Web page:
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How to make good notes

Here are 5 pieces of advice on how to take good notes:

Be sure you know exactly what information you have to find

The more exactly you know what you are looking for, the easier it will be to write good notes. Imagine you are doing a project on explorers and you have chosen to write about Christopher Columbus. Find out from your teacher precisely what information you need to include in your work.

Mark the passages containing useful information.

Mark the passages containing useful information. If you have found something on the internet, you can print out the page and mark the useful passages with a highlighter. Alternatively, you can copy the passage into a Notes document (e.g. that you have made in Microsoft Word). If the information source is a book or magazine, you can copy the page and highlight as above, or you can mark the passage very lightly with a pencil (to be erased later).

Remember: Highlighting is not note-taking. It is what you do before you take notes!

More on internet research

Make your notes short

Do not write complete sentences - use abbreviations and symbols. Do not use words like "a" and "the". Sometimes it’s better to draw a quick diagram than to write words or phrases; e.g. if you want to show Columbus’ route to America.

Think about using a graphic organizer

A graphic organizer is just a piece of paper that is divided into different sections for you to write in your notes. This means that you can organize your notes as you are making them, not afterwards. A mind-map is one example of a graphic organizer; so is a Venn diagram, or a problem/solution chart.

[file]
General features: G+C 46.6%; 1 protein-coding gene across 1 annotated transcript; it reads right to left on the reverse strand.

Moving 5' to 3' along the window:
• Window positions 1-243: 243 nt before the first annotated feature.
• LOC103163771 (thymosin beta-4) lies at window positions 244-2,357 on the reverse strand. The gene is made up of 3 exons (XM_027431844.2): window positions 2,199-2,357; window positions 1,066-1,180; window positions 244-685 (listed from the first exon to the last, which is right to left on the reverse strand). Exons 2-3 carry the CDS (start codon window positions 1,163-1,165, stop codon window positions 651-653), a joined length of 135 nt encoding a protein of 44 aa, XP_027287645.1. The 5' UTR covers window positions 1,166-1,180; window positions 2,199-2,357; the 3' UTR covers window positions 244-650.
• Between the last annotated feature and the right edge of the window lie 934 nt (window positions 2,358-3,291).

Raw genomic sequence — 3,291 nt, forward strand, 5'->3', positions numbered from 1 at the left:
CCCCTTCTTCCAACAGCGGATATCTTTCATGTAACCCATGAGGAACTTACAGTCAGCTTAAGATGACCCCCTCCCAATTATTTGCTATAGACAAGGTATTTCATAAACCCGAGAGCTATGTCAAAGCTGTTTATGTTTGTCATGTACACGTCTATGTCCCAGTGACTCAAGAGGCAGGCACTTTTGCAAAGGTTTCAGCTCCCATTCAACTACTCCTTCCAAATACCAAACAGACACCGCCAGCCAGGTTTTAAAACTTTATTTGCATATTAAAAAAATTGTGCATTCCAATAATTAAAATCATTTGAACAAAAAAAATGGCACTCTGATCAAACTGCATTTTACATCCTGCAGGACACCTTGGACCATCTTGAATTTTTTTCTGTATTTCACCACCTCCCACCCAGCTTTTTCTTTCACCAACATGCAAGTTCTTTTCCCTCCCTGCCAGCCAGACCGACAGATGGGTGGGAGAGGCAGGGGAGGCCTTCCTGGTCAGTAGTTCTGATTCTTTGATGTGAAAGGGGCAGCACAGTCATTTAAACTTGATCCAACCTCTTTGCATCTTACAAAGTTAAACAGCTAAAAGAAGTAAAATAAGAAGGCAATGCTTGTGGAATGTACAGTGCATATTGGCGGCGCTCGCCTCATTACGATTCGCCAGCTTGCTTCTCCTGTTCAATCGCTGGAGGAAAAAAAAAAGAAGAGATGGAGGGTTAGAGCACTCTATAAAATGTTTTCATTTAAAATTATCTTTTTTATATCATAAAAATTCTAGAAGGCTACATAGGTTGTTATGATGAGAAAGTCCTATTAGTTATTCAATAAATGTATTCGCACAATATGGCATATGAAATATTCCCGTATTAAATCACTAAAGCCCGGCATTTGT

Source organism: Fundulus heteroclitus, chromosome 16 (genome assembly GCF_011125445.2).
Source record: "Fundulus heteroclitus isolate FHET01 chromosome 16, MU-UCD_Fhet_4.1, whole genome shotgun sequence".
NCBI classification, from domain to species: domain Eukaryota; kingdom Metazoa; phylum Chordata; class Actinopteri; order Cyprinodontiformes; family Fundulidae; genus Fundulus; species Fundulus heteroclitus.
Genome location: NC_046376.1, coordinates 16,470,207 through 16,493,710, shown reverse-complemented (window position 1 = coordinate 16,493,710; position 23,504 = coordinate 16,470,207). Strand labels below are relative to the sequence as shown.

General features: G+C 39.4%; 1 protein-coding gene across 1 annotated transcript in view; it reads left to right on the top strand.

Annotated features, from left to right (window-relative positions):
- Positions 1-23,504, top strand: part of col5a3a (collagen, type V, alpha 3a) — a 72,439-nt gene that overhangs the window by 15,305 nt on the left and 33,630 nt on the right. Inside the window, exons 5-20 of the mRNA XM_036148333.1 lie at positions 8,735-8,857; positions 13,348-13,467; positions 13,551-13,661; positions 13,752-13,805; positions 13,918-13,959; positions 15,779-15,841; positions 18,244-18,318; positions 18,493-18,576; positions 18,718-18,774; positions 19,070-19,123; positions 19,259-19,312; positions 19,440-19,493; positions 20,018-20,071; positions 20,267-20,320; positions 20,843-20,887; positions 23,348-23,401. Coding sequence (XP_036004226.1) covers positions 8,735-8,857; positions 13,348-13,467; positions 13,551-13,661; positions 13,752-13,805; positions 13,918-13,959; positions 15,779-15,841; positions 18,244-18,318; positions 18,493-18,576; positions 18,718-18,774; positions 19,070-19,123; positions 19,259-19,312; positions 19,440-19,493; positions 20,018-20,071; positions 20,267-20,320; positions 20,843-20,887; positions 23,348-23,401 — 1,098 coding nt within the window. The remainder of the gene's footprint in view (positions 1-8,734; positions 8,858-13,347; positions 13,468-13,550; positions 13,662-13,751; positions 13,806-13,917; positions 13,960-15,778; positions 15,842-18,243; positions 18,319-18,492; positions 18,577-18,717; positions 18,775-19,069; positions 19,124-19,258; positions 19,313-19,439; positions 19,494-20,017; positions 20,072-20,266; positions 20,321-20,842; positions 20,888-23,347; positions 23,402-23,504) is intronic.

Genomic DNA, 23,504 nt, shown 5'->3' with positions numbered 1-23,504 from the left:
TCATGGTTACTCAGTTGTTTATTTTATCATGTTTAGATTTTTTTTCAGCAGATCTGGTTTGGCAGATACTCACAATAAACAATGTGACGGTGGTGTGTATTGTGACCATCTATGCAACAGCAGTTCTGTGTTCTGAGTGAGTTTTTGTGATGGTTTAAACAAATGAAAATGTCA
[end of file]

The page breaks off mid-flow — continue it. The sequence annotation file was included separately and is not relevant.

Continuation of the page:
[ View a video showing how to use a further example of a graphic organizer. ]

Make sure your notes are legible

It’s no use scribbling quick notes that you can’t read later. It helps to space out your notes down the page, so that you can easily add new information if necessary. If you number your notes, this will help to keep them organized.

Use your own words

Do not just copy chunks from the highlighted/marked text. If you do this, you run the risk of plagiarism, resulting in an 0 for the work - and other problems! It is worth repeating: If you take notes in your language before composing in English, you can be sure that you have used your own words, and understand what you have written.

Graphic organizer sources: http://www.mindmapinspiration.com/wp-content/uploads/2009/05/bird-facts-mind-map.gif, http://0.tqn.com/d/homeworktips/1/0/M/7/-/-/venn.JPG, http://aim.cast.org/sites/aim.cast.org/files/gorgimage5.jpg.

Frankfurt International School: Art and artists. (Click to see at full size.)